FAHS Students Choose Silence for a Day

Posted on May 13, 2011 by


On April 15th, 2011, a Day of Silence was voluntarily in effect for students who supported the rights of Lesbian, Gay, Bisexual, and Transgender (LGBT) individuals. As a reporter who was also participating in this event, I can certify the success of the exercise by the extreme difficulty I had both for undertaking interviews and securing audible responses.

Said sophomore Jes Russo, “It was hard to do, but it was powerful.”

The Day of Silence (DOS) was a day that was designed to show how individuals respond when they are bullied for being lesbian, gay, bisexual, or even transgender. For these students, life becomes so unbearable that they even contemplate committing suicide. The lesson of the day was to never bully others because one day you may stop hearing their voices altogether.

Sophomore Katelyn Roberts said, “It felt quieter, and in some cases the message definitely came across.”

Some students at FAHS found this event effective while others did not.

Sophomore Kimberly Santiago said, “It was good to see kids our age try to change our view in society, but it was not a good method to use.”

Sophomore Melissa Danweber agrees: “Don’t be silenced; instead you should speak out. It was a really good idea, but everyone should be participating in DOS. The idea that only some participated while others didn’t made it pointless.”

This event was sponsored by GLSEN—The Gay, Lesbian and Straight Education Network. It was a positive educational experience for most, and it was supposed to help improve the atmosphere at school. DOS occurs not only to stop people from bullying LGBT students but to stop bullying straight students as well.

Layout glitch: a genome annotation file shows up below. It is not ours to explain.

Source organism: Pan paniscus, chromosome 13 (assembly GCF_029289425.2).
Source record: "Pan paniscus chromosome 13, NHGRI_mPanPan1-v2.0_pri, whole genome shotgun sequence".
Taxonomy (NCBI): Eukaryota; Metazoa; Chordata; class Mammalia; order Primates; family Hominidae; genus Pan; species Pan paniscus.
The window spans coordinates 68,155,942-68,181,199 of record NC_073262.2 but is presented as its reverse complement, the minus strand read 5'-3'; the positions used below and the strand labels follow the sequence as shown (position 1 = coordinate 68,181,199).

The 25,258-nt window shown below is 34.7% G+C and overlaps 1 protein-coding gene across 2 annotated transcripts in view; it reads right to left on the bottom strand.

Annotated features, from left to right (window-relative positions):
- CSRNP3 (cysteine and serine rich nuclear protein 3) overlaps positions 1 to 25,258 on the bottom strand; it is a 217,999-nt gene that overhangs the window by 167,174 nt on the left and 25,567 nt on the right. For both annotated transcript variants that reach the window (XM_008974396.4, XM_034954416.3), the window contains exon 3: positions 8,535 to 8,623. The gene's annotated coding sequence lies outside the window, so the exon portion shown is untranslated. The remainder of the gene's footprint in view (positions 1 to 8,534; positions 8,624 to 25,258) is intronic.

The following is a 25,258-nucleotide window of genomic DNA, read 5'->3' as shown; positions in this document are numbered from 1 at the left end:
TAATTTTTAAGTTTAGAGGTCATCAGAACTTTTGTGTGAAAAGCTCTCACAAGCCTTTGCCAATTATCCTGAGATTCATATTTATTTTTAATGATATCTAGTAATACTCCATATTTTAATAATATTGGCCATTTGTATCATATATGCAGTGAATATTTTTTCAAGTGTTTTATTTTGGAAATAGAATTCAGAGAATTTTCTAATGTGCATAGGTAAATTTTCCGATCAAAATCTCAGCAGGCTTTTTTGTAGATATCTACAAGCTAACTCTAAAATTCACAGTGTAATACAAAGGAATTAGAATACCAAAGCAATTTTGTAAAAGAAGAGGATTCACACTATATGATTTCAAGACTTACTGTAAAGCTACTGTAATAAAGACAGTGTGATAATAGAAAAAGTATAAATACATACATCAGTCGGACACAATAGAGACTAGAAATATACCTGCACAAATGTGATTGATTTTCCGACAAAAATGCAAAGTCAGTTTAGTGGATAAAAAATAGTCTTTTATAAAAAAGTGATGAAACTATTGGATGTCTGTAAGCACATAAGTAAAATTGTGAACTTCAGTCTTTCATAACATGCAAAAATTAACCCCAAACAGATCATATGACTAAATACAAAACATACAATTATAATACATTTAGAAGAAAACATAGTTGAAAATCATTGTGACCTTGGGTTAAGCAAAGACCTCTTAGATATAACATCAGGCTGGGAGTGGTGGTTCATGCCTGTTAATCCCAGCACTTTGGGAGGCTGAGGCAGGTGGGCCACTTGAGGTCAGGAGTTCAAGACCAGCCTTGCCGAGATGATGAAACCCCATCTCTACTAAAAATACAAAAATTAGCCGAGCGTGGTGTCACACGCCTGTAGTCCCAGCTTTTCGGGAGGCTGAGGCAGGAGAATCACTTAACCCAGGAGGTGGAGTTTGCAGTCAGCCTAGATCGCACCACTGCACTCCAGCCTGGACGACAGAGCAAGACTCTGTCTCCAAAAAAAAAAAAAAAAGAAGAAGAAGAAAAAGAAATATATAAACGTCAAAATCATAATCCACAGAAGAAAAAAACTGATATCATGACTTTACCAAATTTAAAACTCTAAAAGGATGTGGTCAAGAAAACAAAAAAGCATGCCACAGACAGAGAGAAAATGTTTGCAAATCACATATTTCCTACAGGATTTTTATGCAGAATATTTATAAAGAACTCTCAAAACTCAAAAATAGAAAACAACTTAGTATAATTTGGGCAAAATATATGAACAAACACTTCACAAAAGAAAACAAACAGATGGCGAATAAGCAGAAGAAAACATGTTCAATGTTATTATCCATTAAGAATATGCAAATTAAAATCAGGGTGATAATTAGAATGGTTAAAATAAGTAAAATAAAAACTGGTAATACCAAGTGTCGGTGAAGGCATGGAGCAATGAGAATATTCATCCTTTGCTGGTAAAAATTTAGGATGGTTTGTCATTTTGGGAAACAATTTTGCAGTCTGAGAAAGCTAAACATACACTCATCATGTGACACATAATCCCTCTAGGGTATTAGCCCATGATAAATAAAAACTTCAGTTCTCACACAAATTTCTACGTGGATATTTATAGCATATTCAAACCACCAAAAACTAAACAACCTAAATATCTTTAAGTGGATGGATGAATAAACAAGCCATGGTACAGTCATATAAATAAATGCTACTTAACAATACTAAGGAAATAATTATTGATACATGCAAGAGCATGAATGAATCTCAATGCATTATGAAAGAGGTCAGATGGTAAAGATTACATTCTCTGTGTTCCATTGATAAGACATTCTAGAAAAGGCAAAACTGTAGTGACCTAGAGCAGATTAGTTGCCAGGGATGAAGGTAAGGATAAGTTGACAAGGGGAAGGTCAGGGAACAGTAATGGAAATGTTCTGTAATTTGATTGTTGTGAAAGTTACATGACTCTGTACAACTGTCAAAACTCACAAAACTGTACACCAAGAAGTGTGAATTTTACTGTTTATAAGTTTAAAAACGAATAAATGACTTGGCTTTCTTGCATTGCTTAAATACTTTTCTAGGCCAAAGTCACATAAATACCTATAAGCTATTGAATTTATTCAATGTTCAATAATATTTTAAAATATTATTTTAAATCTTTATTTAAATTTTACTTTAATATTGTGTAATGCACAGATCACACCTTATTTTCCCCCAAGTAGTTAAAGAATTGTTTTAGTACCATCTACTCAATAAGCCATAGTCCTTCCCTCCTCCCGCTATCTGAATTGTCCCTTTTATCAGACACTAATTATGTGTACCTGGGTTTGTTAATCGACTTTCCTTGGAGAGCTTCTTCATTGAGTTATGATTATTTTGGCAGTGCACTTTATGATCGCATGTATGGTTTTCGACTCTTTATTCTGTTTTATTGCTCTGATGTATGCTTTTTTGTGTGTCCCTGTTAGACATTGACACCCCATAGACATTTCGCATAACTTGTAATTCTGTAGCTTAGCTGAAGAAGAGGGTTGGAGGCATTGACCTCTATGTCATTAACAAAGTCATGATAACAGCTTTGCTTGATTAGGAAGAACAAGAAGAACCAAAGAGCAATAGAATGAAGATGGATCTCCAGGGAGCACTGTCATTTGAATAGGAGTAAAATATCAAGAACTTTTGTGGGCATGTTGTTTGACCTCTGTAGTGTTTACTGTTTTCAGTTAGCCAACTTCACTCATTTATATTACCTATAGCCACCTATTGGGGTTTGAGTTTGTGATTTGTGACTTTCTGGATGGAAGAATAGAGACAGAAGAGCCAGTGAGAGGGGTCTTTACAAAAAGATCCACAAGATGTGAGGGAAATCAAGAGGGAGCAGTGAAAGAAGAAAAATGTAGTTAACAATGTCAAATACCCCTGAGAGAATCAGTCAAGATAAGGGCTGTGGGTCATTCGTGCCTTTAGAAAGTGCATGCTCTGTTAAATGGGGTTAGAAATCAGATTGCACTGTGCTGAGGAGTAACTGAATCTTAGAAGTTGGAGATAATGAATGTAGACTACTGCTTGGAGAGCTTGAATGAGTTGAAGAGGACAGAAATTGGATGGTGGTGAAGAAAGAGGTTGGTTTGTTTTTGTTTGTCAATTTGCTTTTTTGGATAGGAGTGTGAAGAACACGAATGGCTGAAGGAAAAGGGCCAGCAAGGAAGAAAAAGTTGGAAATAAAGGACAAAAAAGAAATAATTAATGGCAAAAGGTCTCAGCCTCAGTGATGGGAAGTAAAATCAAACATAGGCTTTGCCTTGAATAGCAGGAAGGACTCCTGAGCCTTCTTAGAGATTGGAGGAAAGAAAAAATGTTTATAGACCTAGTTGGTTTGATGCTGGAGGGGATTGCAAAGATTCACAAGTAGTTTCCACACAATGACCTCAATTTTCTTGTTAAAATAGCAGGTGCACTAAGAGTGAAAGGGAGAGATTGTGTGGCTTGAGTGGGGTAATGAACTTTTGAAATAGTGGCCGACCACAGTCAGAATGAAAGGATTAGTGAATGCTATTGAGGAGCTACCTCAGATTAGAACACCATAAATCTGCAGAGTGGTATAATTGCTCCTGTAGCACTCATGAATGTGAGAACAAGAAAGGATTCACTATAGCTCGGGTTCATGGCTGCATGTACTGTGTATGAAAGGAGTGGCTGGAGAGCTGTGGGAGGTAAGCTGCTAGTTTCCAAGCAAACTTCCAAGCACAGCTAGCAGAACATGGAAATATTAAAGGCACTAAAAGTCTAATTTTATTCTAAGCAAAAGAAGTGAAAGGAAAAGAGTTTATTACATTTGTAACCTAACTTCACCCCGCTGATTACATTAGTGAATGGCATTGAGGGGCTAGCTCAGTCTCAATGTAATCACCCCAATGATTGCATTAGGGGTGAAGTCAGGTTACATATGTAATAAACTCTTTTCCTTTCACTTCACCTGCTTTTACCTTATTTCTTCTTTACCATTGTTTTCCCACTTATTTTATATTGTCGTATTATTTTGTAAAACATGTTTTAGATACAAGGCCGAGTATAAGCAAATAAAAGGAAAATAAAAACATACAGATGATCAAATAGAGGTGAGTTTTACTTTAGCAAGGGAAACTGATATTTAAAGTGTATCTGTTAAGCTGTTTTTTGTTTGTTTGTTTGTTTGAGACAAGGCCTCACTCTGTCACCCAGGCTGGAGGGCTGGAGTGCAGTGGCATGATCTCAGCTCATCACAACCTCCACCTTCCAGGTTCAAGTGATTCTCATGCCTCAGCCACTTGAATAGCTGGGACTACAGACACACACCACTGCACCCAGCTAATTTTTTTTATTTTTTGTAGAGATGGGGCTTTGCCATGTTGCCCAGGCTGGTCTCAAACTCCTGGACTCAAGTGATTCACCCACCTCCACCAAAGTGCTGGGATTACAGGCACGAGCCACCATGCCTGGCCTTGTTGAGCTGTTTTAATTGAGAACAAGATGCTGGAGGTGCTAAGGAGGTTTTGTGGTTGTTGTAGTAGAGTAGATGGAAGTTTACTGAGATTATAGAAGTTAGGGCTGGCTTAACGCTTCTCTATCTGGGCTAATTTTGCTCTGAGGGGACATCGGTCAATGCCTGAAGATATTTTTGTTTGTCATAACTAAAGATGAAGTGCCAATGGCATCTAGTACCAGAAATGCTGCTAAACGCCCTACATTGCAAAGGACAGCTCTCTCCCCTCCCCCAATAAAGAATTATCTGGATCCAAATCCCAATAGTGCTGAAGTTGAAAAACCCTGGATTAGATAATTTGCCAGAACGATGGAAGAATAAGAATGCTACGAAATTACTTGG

DOS requires that no sound emit from the participants. Since they could not talk, some used white-boards.

Science teacher Erin Follweiler said, “The whiteboard was just as disruptive as people talking. They should have communicated without the use of whiteboards or mouthing words.”

Acclaimed English teacher Zachary Houp agreed with Follweiler, saying, “I think their cause is admirable, and their approach isn’t the kind of reprehensible shock campaign for which PETA is famous. I just wish they would have chosen a method that would not disrupt learning as much.”

Many bystanders failed to understand the meaning of this event, which was to let others feel the pain that LGBT individuals experience.

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